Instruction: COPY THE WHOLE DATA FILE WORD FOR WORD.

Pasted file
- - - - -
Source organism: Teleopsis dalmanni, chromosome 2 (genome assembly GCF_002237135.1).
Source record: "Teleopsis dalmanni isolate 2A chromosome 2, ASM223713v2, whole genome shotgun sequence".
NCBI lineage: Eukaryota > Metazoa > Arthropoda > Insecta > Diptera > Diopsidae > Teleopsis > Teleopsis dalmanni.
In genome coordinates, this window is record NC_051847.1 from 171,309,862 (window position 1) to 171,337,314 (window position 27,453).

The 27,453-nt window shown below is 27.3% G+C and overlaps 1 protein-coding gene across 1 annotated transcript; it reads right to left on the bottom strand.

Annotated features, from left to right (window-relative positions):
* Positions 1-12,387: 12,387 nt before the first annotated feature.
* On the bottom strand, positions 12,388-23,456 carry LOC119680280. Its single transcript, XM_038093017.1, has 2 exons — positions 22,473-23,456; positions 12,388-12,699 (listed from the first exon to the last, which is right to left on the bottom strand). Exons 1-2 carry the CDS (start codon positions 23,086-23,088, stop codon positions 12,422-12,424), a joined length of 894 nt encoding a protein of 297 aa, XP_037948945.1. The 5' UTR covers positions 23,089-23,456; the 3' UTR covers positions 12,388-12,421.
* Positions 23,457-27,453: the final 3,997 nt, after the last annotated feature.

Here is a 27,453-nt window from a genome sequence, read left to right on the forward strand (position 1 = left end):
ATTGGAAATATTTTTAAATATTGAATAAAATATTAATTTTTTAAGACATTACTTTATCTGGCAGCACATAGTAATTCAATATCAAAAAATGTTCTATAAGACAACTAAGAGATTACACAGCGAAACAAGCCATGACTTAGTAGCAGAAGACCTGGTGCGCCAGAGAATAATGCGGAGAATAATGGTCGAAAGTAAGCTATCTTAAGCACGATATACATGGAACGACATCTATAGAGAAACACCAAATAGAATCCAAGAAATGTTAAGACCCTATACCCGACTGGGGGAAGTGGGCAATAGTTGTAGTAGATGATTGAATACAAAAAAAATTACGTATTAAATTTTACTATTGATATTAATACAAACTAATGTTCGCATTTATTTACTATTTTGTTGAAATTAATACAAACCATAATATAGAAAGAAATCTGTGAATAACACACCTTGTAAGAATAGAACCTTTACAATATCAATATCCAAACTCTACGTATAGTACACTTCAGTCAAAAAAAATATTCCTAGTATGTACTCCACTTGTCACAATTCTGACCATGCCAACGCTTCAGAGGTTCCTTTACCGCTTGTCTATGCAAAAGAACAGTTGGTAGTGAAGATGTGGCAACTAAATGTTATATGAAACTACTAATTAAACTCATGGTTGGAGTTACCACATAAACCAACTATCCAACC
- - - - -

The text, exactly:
Source organism: Teleopsis dalmanni, chromosome 2 (genome assembly GCF_002237135.1).
Source record: "Teleopsis dalmanni isolate 2A chromosome 2, ASM223713v2, whole genome shotgun sequence".
NCBI lineage: Eukaryota > Metazoa > Arthropoda > Insecta > Diptera > Diopsidae > Teleopsis > Teleopsis dalmanni.
In genome coordinates, this window is record NC_051847.1 from 171,309,862 (window position 1) to 171,337,314 (window position 27,453).

The 27,453-nt window shown below is 27.3% G+C and overlaps 1 protein-coding gene across 1 annotated transcript; it reads right to left on the bottom strand.

Annotated features, from left to right (window-relative positions):
* Positions 1-12,387: 12,387 nt before the first annotated feature.
* On the bottom strand, positions 12,388-23,456 carry LOC119680280. Its single transcript, XM_038093017.1, has 2 exons — positions 22,473-23,456; positions 12,388-12,699 (listed from the first exon to the last, which is right to left on the bottom strand). Exons 1-2 carry the CDS (start codon positions 23,086-23,088, stop codon positions 12,422-12,424), a joined length of 894 nt encoding a protein of 297 aa, XP_037948945.1. The 5' UTR covers positions 23,089-23,456; the 3' UTR covers positions 12,388-12,421.
* Positions 23,457-27,453: the final 3,997 nt, after the last annotated feature.

Here is a 27,453-nt window from a genome sequence, read left to right on the forward strand (position 1 = left end):
ATTGGAAATATTTTTAAATATTGAATAAAATATTAATTTTTTAAGACATTACTTTATCTGGCAGCACATAGTAATTCAATATCAAAAAATGTTCTATAAGACAACTAAGAGATTACACAGCGAAACAAGCCATGACTTAGTAGCAGAAGACCTGGTGCGCCAGAGAATAATGCGGAGAATAATGGTCGAAAGTAAGCTATCTTAAGCACGATATACATGGAACGACATCTATAGAGAAACACCAAATAGAATCCAAGAAATGTTAAGACCCTATACCCGACTGGGGGAAGTGGGCAATAGTTGTAGTAGATGATTGAATACAAAAAAAATTACGTATTAAATTTTACTATTGATATTAATACAAACTAATGTTCGCATTTATTTACTATTTTGTTGAAATTAATACAAACCATAATATAGAAAGAAATCTGTGAATAACACACCTTGTAAGAATAGAACCTTTACAATATCAATATCCAAACTCTACGTATAGTACACTTCAGTCAAAAAAAATATTCCTAGTATGTACTCCACTTGTCACAATTCTGACCATGCCAACGCTTCAGAGGTTCCTTTACCGCTTGTCTATGCAAAAGAACAGTTGGTAGTGAAGATGTGGCAACTAAATGTTATATGAAACTACTAATTAAACTCATGGTTGGAGTTACCACATAAACCAACTATCCAACC